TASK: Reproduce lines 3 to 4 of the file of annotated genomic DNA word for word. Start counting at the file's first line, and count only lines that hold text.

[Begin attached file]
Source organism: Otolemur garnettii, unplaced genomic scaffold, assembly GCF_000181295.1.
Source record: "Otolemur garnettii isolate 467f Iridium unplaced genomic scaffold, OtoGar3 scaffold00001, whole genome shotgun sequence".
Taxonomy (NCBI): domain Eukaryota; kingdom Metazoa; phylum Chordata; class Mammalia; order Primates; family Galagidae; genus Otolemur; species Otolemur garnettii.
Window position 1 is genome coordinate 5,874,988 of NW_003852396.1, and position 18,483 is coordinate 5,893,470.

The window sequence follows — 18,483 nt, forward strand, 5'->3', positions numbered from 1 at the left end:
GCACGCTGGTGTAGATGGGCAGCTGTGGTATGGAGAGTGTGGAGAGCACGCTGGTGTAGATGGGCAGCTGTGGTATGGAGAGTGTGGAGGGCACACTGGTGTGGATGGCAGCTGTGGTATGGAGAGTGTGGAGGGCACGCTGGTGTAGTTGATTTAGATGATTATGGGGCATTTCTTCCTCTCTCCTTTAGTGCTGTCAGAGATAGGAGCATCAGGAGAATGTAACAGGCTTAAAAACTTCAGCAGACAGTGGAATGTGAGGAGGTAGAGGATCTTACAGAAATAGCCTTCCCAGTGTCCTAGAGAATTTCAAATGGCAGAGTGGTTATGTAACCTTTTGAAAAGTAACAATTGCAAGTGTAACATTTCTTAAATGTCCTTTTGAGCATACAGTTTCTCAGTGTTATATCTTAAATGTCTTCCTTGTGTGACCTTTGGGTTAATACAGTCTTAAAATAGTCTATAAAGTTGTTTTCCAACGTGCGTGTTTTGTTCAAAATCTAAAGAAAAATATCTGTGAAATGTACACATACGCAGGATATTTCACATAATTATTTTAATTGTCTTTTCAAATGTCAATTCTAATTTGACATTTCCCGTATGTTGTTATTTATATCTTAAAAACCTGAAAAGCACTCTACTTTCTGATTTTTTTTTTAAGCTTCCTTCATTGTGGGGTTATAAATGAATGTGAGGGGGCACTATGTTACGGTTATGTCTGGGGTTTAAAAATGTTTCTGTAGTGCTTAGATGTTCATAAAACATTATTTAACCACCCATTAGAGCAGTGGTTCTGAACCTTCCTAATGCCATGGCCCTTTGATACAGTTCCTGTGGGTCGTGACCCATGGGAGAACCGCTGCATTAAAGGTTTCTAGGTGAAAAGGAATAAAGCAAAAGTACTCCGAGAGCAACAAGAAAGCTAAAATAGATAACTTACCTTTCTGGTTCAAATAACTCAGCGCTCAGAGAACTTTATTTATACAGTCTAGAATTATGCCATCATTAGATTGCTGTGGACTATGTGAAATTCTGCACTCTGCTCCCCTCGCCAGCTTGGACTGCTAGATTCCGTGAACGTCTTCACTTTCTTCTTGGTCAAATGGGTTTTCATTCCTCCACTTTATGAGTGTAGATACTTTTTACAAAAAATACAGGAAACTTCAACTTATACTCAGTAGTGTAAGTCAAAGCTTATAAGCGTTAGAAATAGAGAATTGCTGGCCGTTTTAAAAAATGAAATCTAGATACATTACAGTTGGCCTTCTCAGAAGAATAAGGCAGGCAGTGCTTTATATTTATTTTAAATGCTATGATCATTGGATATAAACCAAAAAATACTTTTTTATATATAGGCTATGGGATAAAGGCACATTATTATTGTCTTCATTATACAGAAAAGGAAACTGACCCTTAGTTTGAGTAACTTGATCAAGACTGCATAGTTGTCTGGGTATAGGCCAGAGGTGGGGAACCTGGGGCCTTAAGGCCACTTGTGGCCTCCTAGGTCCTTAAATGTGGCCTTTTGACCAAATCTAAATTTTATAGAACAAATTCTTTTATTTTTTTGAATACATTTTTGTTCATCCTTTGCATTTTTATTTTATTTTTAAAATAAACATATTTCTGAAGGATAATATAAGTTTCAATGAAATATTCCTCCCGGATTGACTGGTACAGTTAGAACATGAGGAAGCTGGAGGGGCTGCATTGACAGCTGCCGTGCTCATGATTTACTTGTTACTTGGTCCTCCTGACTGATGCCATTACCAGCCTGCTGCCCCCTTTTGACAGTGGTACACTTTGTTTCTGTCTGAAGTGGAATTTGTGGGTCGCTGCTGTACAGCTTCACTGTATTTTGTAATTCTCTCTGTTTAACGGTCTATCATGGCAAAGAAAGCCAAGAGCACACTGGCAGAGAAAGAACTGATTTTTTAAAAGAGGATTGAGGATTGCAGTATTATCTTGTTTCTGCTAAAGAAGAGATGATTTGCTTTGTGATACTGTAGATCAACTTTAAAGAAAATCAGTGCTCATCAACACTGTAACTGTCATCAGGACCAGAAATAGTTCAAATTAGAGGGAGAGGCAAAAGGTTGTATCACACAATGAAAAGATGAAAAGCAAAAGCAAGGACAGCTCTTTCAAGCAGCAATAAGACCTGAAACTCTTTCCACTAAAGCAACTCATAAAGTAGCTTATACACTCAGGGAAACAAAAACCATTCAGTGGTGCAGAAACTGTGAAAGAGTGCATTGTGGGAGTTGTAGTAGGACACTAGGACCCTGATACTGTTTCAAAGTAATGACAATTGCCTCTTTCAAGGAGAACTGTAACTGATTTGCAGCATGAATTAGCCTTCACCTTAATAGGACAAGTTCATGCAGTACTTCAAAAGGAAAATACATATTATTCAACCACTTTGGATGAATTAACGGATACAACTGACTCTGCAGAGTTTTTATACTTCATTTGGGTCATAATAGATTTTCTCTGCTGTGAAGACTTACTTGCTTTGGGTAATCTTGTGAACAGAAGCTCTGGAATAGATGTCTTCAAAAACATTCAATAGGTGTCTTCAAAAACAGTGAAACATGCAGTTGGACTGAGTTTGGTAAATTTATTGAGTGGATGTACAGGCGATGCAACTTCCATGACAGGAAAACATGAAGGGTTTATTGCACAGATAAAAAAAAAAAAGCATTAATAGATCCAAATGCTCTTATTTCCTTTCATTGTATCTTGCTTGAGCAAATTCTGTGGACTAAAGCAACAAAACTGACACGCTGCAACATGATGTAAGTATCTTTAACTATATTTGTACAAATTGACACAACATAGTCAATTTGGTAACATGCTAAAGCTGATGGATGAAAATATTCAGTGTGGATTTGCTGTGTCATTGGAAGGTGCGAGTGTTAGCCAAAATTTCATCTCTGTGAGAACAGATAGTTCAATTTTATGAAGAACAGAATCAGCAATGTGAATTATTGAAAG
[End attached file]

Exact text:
Taxonomy (NCBI): domain Eukaryota; kingdom Metazoa; phylum Chordata; class Mammalia; order Primates; family Galagidae; genus Otolemur; species Otolemur garnettii.
Window position 1 is genome coordinate 5,874,988 of NW_003852396.1, and position 18,483 is coordinate 5,893,470.